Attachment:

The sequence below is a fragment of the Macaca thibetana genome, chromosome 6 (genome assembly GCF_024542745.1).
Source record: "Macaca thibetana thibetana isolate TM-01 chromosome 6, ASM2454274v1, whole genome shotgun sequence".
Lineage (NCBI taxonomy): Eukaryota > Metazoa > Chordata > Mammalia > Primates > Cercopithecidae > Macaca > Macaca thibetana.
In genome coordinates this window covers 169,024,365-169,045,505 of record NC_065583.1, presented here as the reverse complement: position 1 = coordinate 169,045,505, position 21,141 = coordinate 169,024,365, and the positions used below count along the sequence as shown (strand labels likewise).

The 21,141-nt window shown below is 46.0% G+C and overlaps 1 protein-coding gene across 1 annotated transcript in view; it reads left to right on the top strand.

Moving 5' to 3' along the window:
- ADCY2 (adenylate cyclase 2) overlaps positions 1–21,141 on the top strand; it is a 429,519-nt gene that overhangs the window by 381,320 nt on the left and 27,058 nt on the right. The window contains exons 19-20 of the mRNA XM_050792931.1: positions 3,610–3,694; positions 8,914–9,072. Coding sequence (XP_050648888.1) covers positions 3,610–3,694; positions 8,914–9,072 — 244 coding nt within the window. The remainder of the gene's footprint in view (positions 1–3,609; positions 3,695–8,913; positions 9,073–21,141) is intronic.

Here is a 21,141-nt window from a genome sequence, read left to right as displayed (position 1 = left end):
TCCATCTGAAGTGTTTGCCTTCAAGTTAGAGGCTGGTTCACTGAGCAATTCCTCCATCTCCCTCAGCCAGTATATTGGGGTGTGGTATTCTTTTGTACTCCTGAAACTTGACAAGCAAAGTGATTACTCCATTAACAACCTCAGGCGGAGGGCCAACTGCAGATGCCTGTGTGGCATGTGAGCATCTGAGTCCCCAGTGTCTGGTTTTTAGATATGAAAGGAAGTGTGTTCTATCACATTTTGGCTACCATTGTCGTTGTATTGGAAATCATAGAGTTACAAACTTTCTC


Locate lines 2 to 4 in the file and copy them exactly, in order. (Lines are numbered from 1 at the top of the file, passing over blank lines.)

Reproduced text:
Source record: "Macaca thibetana thibetana isolate TM-01 chromosome 6, ASM2454274v1, whole genome shotgun sequence".
Lineage (NCBI taxonomy): Eukaryota > Metazoa > Chordata > Mammalia > Primates > Cercopithecidae > Macaca > Macaca thibetana.
In genome coordinates this window covers 169,024,365-169,045,505 of record NC_065583.1, presented here as the reverse complement: position 1 = coordinate 169,045,505, position 21,141 = coordinate 169,024,365, and the positions used below count along the sequence as shown (strand labels likewise).